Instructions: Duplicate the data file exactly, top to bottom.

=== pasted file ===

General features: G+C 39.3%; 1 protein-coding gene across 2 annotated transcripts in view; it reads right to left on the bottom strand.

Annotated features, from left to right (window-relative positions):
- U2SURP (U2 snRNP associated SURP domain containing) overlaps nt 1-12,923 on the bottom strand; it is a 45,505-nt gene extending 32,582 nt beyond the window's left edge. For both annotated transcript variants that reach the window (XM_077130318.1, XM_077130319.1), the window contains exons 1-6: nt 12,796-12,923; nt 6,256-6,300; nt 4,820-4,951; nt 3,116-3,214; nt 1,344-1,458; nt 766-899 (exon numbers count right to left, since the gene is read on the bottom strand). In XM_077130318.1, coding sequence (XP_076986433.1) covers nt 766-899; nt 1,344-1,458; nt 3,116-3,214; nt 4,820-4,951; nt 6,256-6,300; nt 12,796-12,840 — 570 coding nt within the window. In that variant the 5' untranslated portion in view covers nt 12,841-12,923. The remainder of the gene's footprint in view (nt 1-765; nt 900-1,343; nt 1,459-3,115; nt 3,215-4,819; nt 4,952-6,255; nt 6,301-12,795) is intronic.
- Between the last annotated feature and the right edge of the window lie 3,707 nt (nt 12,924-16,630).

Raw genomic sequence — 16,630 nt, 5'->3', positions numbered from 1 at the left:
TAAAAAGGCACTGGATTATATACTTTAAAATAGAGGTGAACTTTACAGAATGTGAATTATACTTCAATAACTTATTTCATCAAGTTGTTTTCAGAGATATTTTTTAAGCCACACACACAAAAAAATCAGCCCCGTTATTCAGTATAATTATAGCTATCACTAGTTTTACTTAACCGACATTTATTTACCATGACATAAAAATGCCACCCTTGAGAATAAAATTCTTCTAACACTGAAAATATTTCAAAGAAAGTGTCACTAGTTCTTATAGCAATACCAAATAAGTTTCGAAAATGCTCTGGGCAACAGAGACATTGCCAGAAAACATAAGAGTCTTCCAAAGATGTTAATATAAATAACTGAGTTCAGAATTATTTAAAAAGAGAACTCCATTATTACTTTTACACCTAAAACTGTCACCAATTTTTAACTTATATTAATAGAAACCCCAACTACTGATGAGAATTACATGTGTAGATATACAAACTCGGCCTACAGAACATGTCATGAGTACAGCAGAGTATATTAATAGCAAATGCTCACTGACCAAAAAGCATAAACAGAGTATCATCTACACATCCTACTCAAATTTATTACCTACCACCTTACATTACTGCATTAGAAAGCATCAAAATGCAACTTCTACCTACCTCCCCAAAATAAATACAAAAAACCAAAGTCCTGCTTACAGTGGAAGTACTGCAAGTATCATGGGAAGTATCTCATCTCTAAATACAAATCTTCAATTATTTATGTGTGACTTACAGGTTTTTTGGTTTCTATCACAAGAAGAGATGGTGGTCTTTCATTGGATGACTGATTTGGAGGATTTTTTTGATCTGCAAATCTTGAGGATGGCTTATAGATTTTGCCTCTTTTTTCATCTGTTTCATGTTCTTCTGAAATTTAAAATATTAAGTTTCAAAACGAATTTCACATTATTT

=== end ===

General features: G+C 39.3%; 1 protein-coding gene across 2 annotated transcripts in view; it reads right to left on the bottom strand.

Annotated features, from left to right (window-relative positions):
- U2SURP (U2 snRNP associated SURP domain containing) overlaps nt 1-12,923 on the bottom strand; it is a 45,505-nt gene extending 32,582 nt beyond the window's left edge. For both annotated transcript variants that reach the window (XM_077130318.1, XM_077130319.1), the window contains exons 1-6: nt 12,796-12,923; nt 6,256-6,300; nt 4,820-4,951; nt 3,116-3,214; nt 1,344-1,458; nt 766-899 (exon numbers count right to left, since the gene is read on the bottom strand). In XM_077130318.1, coding sequence (XP_076986433.1) covers nt 766-899; nt 1,344-1,458; nt 3,116-3,214; nt 4,820-4,951; nt 6,256-6,300; nt 12,796-12,840 — 570 coding nt within the window. In that variant the 5' untranslated portion in view covers nt 12,841-12,923. The remainder of the gene's footprint in view (nt 1-765; nt 900-1,343; nt 1,459-3,115; nt 3,215-4,819; nt 4,952-6,255; nt 6,301-12,795) is intronic.
- Between the last annotated feature and the right edge of the window lie 3,707 nt (nt 12,924-16,630).

Raw genomic sequence — 16,630 nt, 5'->3', positions numbered from 1 at the left:
TAAAAAGGCACTGGATTATATACTTTAAAATAGAGGTGAACTTTACAGAATGTGAATTATACTTCAATAACTTATTTCATCAAGTTGTTTTCAGAGATATTTTTTAAGCCACACACACAAAAAAATCAGCCCCGTTATTCAGTATAATTATAGCTATCACTAGTTTTACTTAACCGACATTTATTTACCATGACATAAAAATGCCACCCTTGAGAATAAAATTCTTCTAACACTGAAAATATTTCAAAGAAAGTGTCACTAGTTCTTATAGCAATACCAAATAAGTTTCGAAAATGCTCTGGGCAACAGAGACATTGCCAGAAAACATAAGAGTCTTCCAAAGATGTTAATATAAATAACTGAGTTCAGAATTATTTAAAAAGAGAACTCCATTATTACTTTTACACCTAAAACTGTCACCAATTTTTAACTTATATTAATAGAAACCCCAACTACTGATGAGAATTACATGTGTAGATATACAAACTCGGCCTACAGAACATGTCATGAGTACAGCAGAGTATATTAATAGCAAATGCTCACTGACCAAAAAGCATAAACAGAGTATCATCTACACATCCTACTCAAATTTATTACCTACCACCTTACATTACTGCATTAGAAAGCATCAAAATGCAACTTCTACCTACCTCCCCAAAATAAATACAAAAAACCAAAGTCCTGCTTACAGTGGAAGTACTGCAAGTATCATGGGAAGTATCTCATCTCTAAATACAAATCTTCAATTATTTATGTGTGACTTACAGGTTTTTTGGTTTCTATCACAAGAAGAGATGGTGGTCTTTCATTGGATGACTGATTTGGAGGATTTTTTTGATCTGCAAATCTTGAGGATGGCTTATAGATTTTGCCTCTTTTTTCATCTGTTTCATGTTCTTCTGAAATTTAAAATATTAAGTTTCAAAACGAATTTCACATTATTT